Non-parametric tests were used for comparison of clinical characteristics between groups and data were expressed as median (25–75 quartiles). During univariate regression analysis, hormonal, body composition and metabolic parameters were log-transformed to achieve normally distributed parameters. Multiple regression analysis was performed using ghrelin and adipocytokines as the dependent variable. Patient group (patient: 1, control: 0) and hormonal/anthropometric parameters (T- and F-testosterone, insulin, adiponectin, ghrelin and leptin) were entered as independent variables in order to describe the correlations with adiponectin, ghrelin and leptin. These coefficients were then corrected for WHR, BMI or total fat mass, in order to differentiate hormonal effects independent of fat mass and body composition. Similar results were obtained when BMI and total fat mass were entered in the multiple regression analysis and only the results of total fat mass are included in the paper. Multiple regression analyses were also performed, including the interaction between peptide hormone (adiponectin, ghrelin or leptin) and patient group as an additional parameter (calculated as peptide hormone concentration×patient group). In these analyses, adiponectin, ghrelin or leptin was entered as the dependent variable and peptide hormone level, patient group and calculated interaction were entered as the independent variables. P-values<0.05 were considered to be significant. We used SPSS 13.0 (SPSS Inc, Chicago, USA) for calculations.
Obese, hirsute PCOS patients showed significantly lower adiponectin levels than obese controls, P=0.04 (Fig. 1). Adiponectin levels were significantly decreased in both patients and controls when BMI and waist circumference increased (Fig. 1, data for waist circumference not shown).
The whole group of PCOS patients showed significantly lower ghrelin concentrations than controls, which remained significant when comparing overweight and obese patients with weight-matched controls. When subdividing patients according to waist circumference, both subgroups of patients showed significantly lower ghrelin levels than matched controls (for waist ≤88 cm, patients showed ghrelin 0.7 (0.3–1.8) vs 1.0 (0.5–1.9) μg/l in controls, P=0.004. For waist >88 cm, ghrelin levels were 0.5 (0.3–1.0) in patients vs 0.7 (0.4–1.4) μg/l in controls, P=0.001). Ghrelin levels were significantly decreased in both patients and controls when BMI and waist circumference increased (Fig. 1).
Insulin and HOMA-r
Total FG score among PCOS patients was 11 (9–14), median (25–75 quartile). Patients with normal weight and patients with waist circumference ≤88 cm had significantly higher HOMA-r values compared with controls (for normal weight individuals, HOMA-r values were 8.0 (4.0–16.0) vs 5.3 (2.1–13.6) pmol mmol/l−2, P=0.002 and for waist ≤88 cm, HOMA-r were 8.1 (3.6–18.4) vs 5.6 (2.1–14.5), P=0.004) (Table 1).
Bivariate regression analysis
In hirsute PCOS patients, adiponectin levels correlated negatively with BMI, WHR, DXA-scan established measures of fat mass, insulin and HOMA-r levels. Adiponectin correlated positively with ghrelin and negatively with leptin. In controls, adiponectin correlated inversely with WHR and positively with T-testosterone (Table 2).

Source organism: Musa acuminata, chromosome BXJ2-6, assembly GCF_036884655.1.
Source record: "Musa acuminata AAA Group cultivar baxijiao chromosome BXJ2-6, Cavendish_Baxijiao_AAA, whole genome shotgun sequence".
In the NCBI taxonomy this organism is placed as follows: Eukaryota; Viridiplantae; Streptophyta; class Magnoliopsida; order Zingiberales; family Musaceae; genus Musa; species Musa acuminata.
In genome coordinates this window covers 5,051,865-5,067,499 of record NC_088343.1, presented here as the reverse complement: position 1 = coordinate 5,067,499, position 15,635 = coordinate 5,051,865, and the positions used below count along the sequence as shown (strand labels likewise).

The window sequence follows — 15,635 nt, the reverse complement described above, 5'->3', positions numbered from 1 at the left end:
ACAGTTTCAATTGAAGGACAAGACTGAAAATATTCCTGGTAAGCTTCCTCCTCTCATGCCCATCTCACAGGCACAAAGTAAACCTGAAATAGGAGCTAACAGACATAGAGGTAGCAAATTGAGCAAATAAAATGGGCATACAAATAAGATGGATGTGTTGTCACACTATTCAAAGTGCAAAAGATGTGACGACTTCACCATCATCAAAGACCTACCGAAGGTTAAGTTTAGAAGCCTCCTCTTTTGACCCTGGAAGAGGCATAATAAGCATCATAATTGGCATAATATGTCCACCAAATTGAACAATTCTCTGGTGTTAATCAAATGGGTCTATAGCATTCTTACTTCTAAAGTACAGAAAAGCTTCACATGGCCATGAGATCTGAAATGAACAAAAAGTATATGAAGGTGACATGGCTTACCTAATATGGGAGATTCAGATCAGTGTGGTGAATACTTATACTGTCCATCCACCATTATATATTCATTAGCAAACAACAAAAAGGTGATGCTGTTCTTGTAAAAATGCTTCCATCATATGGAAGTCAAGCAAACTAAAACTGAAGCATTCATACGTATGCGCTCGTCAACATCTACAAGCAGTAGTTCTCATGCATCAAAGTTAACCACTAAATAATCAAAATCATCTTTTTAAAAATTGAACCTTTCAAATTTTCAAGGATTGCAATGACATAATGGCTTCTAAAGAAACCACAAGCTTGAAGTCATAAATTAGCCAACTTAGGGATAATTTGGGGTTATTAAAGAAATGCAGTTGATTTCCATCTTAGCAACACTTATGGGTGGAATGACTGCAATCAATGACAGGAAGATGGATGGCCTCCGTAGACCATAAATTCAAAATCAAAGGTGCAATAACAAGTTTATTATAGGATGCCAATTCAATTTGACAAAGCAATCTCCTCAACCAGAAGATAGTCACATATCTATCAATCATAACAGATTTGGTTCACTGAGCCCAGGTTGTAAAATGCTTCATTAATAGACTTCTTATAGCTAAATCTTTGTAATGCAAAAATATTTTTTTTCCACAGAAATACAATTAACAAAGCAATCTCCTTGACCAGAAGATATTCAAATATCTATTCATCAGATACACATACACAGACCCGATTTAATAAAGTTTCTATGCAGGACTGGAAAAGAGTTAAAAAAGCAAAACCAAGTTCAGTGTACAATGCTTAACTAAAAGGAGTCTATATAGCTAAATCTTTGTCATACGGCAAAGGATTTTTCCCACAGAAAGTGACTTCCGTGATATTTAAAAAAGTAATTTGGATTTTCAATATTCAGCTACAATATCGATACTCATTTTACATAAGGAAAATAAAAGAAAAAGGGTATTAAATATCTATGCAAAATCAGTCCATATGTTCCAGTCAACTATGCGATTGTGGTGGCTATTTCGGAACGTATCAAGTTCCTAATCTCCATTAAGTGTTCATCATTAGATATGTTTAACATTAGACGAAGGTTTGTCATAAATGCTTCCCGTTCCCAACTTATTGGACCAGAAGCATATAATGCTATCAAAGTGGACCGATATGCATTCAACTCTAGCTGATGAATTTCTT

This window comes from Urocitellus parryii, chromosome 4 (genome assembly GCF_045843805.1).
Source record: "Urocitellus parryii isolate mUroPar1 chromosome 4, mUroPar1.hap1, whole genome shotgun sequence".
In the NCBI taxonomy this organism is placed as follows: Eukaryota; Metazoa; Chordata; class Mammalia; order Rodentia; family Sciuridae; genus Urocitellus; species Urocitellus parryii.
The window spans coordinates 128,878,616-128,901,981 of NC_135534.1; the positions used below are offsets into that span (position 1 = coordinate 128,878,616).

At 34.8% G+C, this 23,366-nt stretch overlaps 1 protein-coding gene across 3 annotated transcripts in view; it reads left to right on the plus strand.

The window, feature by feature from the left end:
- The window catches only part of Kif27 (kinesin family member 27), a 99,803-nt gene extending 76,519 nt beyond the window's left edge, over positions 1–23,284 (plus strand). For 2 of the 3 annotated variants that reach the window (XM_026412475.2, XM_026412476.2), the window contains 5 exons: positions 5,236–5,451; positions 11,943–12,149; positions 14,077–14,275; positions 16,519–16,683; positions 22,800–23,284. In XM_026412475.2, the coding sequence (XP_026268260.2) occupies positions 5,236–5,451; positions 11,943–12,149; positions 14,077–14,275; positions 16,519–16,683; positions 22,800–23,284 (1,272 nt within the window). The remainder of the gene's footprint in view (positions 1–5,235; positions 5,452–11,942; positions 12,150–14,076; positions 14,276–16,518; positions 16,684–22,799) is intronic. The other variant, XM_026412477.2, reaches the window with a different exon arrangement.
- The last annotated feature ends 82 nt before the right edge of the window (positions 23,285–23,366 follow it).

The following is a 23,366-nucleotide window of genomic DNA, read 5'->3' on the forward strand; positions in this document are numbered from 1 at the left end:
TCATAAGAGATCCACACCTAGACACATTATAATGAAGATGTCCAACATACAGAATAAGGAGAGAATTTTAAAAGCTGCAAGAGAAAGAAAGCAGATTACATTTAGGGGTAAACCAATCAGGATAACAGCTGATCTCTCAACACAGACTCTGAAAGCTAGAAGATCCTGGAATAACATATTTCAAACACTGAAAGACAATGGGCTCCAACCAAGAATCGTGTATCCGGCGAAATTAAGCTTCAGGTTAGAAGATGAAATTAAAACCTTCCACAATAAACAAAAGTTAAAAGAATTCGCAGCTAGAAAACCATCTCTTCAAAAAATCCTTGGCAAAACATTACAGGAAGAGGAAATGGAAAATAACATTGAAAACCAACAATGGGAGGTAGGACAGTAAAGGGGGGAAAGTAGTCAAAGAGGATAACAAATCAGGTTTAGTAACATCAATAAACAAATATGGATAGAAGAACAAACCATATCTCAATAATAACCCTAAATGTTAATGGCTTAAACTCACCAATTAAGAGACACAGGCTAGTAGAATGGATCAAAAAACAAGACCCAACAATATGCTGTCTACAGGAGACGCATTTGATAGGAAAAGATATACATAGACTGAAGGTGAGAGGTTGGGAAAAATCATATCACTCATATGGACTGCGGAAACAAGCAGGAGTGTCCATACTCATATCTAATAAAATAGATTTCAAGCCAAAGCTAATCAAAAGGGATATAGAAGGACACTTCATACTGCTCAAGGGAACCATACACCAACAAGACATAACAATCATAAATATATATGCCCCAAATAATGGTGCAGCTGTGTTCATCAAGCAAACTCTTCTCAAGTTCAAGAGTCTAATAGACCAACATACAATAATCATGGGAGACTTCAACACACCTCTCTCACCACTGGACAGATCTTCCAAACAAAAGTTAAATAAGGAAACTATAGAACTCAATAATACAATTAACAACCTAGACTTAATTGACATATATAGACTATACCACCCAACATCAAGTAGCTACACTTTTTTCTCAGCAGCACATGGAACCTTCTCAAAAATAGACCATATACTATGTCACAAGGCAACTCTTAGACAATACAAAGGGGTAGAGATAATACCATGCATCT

Ghrelin levels showed significant, negative correlations with BMI, DXA-scan established measures of fat mass, insulin, F-testosterone and HOMA-r in PCOS patients and controls. In PCOS patients, a significant positive correlation was found between adiponectin and ghrelin, whereas ghrelin correlated negatively with leptin. In controls, only the correlation between ghrelin and leptin was significant.
In both PCOS patients and controls, leptin levels correlated significantly with measures of body fat, fat distribution, insulin and HOMA-r.
In PCOS patients, F-testosterone levels showed a significant, positive correlation with waist circumference (r=0.279, P<0.05) and with central fat mass (r=0.305, P<0.05).
Multiple regression analysis
A significant correlation was found between adiponectin and T-testosterone after correcting for patient group, which remained significant after adjusting for WHR or total fat mass. A significantly negative correlation was found between adiponectin and insulin, which remained significant after adjusting for WHR or fat mass. A significant interaction was found between ghrelin×patient group and adiponectin (B=0.336, P=0.03).
F-testosterone, insulin and leptin showed significantly negative correlations with ghrelin after correcting for patient group in the regression analyses, whereas a positive correlation was found when entering adiponectin. These correlations remained significant after correcting for WHR. When the regression model was corrected for total fat mass, only the correlations with F-testosterone and adiponectin remained significant. When ghrelin was included as the dependent variable and the interaction between leptin or adiponectin and patient group was entered as the independent variable as described in the Statistical analysis section, a significant interaction was found between adiponectin×patient group and ghrelin (B=0.003, P=0.01).
Insulin and ghrelin showed significant correlations with leptin after correcting for patient group and WHR, whereas no significant correlations remained after correcting for fat mass.
In the present study, obese hirsute PCOS patients showed modest but significantly lower adiponectin levels than weight-matched obese controls, and adiponectin levels significantly decreased as BMI and WHR increased. These results suggest a very high risk for the metabolic syndrome in obese PCOS patients and support that metabolic screening is of high relevance especially in this subgroup of patients. Our findings of significantly lower adiponectin levels in PCOS than in weight-matched controls as well as the close, inverse relation between adiponectin and BMI have previously been reported (8, 10, 11, 23, 30–32).